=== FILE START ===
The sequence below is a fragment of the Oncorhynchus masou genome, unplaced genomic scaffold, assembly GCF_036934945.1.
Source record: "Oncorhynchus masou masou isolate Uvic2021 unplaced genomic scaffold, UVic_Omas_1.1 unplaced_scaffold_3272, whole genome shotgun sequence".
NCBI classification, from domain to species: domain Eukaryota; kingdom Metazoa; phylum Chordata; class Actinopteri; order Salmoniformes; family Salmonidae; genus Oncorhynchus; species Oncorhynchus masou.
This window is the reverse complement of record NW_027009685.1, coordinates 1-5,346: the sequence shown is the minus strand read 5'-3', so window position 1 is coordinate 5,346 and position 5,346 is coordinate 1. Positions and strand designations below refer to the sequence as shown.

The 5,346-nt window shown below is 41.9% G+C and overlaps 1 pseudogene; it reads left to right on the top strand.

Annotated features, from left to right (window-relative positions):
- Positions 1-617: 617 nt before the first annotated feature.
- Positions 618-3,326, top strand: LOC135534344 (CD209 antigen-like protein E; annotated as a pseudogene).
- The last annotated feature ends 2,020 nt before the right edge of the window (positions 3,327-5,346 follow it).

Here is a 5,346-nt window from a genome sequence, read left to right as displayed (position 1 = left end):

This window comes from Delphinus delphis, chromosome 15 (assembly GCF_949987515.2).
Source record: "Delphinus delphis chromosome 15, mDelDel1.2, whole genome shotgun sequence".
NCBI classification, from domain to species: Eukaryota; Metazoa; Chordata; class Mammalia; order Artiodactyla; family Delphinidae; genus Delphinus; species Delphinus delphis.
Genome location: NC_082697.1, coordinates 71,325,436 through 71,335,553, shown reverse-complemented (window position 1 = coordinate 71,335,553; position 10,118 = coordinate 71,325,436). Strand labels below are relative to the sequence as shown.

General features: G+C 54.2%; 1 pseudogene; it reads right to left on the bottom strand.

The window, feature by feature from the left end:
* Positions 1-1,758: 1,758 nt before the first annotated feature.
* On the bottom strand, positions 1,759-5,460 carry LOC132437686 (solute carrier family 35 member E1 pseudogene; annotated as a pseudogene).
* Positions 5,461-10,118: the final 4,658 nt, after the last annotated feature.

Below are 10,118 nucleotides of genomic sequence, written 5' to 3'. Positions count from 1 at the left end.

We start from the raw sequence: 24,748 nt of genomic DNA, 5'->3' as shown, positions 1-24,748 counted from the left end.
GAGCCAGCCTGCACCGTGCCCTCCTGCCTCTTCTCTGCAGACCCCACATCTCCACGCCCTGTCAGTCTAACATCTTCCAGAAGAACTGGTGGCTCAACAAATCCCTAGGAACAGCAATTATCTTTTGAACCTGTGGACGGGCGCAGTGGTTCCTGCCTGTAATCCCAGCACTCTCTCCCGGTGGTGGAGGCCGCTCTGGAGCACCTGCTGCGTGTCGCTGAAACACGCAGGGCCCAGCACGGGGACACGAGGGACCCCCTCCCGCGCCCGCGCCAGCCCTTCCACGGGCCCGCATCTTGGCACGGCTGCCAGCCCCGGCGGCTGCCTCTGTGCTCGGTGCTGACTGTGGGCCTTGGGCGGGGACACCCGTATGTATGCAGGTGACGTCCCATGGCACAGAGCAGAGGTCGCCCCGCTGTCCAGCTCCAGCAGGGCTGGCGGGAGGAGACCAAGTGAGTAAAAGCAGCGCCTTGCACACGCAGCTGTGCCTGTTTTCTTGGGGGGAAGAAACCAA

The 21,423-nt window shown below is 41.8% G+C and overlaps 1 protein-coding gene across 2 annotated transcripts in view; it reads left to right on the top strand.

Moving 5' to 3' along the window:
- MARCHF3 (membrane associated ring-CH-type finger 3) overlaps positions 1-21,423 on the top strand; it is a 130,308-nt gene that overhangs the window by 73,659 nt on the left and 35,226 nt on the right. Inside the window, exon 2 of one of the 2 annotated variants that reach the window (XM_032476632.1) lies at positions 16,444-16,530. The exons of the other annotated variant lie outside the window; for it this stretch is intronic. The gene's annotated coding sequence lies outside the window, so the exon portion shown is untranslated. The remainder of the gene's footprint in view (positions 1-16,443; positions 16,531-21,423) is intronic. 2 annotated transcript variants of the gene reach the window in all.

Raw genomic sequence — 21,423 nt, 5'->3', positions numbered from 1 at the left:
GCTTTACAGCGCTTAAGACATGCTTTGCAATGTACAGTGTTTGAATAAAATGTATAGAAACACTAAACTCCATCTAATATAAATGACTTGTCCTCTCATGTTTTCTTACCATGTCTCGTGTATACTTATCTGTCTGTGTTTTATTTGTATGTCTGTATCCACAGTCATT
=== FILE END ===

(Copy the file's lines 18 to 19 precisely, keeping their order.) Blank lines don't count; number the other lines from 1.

* On the bottom strand, positions 1,759-5,460 carry LOC132437686 (solute carrier family 35 member E1 pseudogene; annotated as a pseudogene).
* Positions 5,461-10,118: the final 4,658 nt, after the last annotated feature.